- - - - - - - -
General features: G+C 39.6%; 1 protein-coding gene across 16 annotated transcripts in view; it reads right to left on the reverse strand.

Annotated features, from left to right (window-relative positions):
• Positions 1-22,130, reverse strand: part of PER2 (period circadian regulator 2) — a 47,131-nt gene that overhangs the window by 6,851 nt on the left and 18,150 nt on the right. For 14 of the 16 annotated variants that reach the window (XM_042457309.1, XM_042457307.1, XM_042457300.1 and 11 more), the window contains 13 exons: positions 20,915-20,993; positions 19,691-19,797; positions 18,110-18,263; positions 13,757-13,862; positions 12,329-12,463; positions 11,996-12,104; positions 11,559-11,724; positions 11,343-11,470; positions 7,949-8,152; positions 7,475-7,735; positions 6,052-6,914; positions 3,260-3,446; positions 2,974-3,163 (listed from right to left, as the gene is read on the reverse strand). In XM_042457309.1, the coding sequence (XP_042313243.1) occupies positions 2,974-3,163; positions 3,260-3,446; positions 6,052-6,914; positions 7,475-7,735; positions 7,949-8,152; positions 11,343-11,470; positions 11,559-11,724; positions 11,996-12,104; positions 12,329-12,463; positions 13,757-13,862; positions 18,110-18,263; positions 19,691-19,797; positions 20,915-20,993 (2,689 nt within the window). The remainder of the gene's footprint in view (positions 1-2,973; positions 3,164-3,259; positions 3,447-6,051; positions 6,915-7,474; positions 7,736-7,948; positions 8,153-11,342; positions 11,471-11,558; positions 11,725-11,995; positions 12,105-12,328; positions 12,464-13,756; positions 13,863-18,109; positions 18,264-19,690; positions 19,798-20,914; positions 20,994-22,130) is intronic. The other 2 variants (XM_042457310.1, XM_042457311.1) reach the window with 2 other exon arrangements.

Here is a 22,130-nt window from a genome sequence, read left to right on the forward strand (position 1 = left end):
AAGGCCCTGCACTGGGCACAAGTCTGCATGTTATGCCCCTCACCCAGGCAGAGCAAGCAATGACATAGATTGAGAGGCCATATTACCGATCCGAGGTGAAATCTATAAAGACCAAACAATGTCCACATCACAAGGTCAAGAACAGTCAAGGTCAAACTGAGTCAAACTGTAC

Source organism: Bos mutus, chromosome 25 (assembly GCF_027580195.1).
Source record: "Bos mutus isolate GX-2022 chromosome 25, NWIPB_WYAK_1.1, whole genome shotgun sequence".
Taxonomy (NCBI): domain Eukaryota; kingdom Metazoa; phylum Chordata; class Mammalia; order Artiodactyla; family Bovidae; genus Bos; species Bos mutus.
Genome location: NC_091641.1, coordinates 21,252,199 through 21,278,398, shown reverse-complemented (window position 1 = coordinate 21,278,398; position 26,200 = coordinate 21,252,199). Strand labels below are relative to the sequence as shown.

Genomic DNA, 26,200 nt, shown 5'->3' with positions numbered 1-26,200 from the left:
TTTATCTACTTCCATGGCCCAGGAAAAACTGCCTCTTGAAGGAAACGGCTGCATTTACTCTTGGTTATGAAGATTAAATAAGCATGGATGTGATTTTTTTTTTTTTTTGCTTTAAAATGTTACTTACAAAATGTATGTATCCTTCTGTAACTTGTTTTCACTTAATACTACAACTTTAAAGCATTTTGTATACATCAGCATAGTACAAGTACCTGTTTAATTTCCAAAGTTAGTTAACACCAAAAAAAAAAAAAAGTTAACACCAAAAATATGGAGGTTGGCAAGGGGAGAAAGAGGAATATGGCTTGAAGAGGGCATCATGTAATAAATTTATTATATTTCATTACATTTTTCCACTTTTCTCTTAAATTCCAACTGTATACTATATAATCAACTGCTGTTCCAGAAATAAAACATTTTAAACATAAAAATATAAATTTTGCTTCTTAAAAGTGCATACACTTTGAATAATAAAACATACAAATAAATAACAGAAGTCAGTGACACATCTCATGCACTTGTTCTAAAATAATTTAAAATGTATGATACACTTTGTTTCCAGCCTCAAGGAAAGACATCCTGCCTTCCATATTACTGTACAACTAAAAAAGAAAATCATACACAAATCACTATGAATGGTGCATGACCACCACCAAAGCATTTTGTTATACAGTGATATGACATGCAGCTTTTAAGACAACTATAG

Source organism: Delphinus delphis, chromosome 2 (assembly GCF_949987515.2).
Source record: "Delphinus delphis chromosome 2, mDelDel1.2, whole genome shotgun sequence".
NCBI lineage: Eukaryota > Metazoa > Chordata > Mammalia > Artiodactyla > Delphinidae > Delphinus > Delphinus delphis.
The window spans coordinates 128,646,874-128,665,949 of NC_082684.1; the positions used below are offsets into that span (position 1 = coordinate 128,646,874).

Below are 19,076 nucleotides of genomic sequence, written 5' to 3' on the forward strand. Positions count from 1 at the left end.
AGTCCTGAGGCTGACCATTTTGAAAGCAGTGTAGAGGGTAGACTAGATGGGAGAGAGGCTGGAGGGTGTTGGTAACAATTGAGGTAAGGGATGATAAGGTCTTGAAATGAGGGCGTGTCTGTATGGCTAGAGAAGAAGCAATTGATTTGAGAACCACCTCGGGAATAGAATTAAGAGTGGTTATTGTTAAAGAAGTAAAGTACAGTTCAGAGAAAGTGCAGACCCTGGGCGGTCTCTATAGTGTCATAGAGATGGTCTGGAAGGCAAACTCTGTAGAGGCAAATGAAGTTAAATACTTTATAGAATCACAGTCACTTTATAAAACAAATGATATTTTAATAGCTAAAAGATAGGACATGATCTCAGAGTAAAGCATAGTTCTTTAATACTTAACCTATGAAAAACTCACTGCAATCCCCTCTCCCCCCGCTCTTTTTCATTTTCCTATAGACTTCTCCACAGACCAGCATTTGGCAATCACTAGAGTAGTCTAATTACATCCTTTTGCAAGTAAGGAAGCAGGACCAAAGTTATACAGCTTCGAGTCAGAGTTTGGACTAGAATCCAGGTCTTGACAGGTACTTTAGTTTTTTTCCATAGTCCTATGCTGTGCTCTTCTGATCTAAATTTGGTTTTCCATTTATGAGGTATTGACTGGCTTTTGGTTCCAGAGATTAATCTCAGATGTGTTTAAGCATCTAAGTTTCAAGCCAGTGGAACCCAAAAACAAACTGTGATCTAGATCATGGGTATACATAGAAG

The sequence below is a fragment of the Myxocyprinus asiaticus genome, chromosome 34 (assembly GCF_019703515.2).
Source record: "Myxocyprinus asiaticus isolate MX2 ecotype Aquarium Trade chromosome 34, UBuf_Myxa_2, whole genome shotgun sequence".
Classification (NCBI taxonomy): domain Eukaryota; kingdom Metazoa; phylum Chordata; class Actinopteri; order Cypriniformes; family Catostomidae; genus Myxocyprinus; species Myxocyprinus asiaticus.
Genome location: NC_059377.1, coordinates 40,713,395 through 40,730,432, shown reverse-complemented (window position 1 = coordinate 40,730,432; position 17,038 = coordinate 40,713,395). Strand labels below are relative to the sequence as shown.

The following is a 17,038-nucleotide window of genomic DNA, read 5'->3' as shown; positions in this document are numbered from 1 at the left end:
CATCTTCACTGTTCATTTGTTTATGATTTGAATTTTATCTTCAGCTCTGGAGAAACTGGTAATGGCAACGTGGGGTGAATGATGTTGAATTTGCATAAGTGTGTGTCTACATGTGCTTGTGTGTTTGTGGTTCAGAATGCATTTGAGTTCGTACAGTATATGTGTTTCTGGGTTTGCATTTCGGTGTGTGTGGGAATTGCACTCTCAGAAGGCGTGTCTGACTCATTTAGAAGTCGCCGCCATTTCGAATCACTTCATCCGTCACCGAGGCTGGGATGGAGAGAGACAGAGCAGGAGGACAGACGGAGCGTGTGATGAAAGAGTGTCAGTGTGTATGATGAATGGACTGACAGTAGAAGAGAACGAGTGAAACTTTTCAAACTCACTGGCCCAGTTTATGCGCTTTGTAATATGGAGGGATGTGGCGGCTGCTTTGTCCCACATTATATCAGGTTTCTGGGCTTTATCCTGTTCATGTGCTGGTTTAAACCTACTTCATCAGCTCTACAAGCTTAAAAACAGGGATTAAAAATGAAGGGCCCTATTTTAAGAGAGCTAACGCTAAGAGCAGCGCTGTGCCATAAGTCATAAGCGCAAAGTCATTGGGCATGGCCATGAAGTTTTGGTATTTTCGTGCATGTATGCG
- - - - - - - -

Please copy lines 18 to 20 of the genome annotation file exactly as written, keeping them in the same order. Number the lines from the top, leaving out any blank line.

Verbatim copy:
The sequence below is a fragment of the Myxocyprinus asiaticus genome, chromosome 34 (assembly GCF_019703515.2).
Source record: "Myxocyprinus asiaticus isolate MX2 ecotype Aquarium Trade chromosome 34, UBuf_Myxa_2, whole genome shotgun sequence".
Classification (NCBI taxonomy): domain Eukaryota; kingdom Metazoa; phylum Chordata; class Actinopteri; order Cypriniformes; family Catostomidae; genus Myxocyprinus; species Myxocyprinus asiaticus.